by Leanna Renee Heiber
Kindle Edition – Read June 15, 2012
Cost: $7.19 (As of This Post)
Length: 331 pages
Official Description: (This is book 1 of the Magic Most Foul series)
The Picture of Dorian Gray meets Pride and Prejudice, with a dash of Dr. Jekyll and Mr. Hyde.
New York City, 1880. Seventeen-year-old Natalie Stewart’s latest obsession is a painting of the handsome British Lord Denbury. Something in his striking blue eyes calls to her. As his incredibly life-like gaze seems to follow her, Natalie gets the uneasy feeling that details of the painting keep changing…
Jonathan Denbury’s soul is trapped in the gilded painting by dark magic while his possessed body commits unspeakable crimes in the city slums. He must lure Natalie into the painting, for only together can they reverse the curse and free his damaged soul.
Ok, first off a little tangent. Some people have been calling this a steampunk novel, it most certainly is not. Steampunk is a very clear futuristic (usually dystopian) world, though can be an alt history, that has decided that they are to abide by the moral (and fashion) choices of Victorian era. The technology is often advanced and objects are generally steam powered. A parasol here and there, does not a steampunk novel make. That last sentence sounds fantastic in my head, I don’t know how it translates in type… On with the show.
I don’t know if I would have read this book at any other given time if I would have enjoyed it as much as I did. I happened to watch the movie The Gift which kind of fit in with this novel. The movie creaped me out way more than the book, but there were some aspects of in it that creeped me out as well. Darker Still is inspired by several gothic novels, mainly The Picture of Dorian Gray by Oscar Wilde. Though inspired by the story, this is a fantastically unique tale, spun in the form of a journal written by our heroine, Natalie. Natalie is mute, ‘struck’ mute by the tragedy of her mothers death at a young death. She is considered less of a person because of her two maladies, her inability to speak and the fact that she’s woman. Oh this isn’t one of those feminist things, it was just a fact of society of the time. Natalie has become fast friends with Mrs. Northe, and widow that buys a painting of Lord Denbury and from the moment she glances at his visage her life is changed. Much like the story of Dorian Gray the painting isn’t all that it seems. This world is spun (I seem to favor that word today) with a lot of magic and mysticism and the power of names. The power of a name is something that is seen throughout many forms of literature and it gives this story a little more mystery. I found this tale an entertaining read and am glad I stumbled upon it. I look forward to the release of book #2.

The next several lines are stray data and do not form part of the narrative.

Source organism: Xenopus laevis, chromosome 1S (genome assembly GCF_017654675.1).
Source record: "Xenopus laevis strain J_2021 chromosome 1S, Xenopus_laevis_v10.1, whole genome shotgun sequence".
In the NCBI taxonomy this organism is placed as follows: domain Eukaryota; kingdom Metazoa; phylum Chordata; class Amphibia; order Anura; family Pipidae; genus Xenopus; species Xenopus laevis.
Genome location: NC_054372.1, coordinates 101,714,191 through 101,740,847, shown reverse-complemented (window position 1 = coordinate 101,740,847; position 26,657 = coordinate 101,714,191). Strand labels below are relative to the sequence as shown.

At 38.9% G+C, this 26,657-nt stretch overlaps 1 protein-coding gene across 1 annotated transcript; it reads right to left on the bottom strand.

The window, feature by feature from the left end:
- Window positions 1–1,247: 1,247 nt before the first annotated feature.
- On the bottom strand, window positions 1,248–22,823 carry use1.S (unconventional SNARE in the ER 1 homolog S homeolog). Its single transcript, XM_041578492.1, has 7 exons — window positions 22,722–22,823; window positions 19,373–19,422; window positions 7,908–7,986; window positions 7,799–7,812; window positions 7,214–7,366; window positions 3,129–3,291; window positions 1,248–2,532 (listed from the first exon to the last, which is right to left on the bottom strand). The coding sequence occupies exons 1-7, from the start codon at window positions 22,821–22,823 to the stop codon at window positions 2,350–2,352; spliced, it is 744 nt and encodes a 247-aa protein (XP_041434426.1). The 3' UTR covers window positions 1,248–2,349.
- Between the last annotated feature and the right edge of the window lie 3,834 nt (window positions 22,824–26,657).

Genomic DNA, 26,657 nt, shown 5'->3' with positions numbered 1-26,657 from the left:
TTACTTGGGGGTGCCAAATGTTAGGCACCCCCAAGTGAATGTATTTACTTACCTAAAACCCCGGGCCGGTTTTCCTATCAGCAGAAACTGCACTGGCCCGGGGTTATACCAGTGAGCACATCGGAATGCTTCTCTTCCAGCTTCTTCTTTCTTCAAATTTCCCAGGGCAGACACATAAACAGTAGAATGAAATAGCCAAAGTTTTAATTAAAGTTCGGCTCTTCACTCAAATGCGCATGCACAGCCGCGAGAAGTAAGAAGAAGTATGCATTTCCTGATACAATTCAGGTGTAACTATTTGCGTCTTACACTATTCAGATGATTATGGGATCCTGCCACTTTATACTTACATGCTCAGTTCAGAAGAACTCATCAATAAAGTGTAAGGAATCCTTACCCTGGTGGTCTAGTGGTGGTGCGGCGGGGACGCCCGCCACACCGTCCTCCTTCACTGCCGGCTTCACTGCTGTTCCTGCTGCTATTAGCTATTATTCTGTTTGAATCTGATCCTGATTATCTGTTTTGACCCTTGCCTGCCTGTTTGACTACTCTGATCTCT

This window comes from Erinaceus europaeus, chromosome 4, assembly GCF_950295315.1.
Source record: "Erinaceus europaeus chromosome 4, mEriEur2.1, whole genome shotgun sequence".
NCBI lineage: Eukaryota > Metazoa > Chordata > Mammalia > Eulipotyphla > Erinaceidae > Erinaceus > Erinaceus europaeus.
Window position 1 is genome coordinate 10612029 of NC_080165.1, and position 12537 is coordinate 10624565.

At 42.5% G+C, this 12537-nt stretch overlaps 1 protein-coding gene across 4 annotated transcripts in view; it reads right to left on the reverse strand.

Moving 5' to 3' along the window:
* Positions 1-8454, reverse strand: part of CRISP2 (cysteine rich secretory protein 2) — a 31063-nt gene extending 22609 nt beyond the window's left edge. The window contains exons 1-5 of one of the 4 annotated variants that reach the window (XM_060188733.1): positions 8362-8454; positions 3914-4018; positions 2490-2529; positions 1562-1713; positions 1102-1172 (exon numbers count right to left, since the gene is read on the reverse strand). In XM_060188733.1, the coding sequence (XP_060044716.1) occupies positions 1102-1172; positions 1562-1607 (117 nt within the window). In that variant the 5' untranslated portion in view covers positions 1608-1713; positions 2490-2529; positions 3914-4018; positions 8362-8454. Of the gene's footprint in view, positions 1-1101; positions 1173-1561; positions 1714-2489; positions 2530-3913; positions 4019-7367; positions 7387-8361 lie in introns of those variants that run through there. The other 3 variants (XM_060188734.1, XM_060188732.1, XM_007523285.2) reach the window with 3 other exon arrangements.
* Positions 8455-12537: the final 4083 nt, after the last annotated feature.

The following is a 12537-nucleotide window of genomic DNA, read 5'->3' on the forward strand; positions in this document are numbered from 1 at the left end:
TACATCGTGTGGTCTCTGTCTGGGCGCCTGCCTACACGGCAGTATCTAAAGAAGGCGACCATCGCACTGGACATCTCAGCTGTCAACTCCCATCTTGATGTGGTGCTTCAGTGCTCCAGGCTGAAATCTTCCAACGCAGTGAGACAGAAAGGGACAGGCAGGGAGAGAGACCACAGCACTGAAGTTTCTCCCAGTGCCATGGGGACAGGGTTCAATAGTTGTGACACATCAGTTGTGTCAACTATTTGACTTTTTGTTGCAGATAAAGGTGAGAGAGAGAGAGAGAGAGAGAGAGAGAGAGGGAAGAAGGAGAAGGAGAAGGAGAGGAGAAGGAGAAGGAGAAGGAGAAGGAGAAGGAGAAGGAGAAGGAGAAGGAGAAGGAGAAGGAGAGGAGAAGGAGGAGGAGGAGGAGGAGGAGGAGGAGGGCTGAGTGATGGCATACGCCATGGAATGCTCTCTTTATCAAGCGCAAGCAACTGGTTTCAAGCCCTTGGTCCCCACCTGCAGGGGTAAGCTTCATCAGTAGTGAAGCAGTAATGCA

“I was in love. With a two-dimensional object. A mute in love with a painting. Lovely. Just lovely.”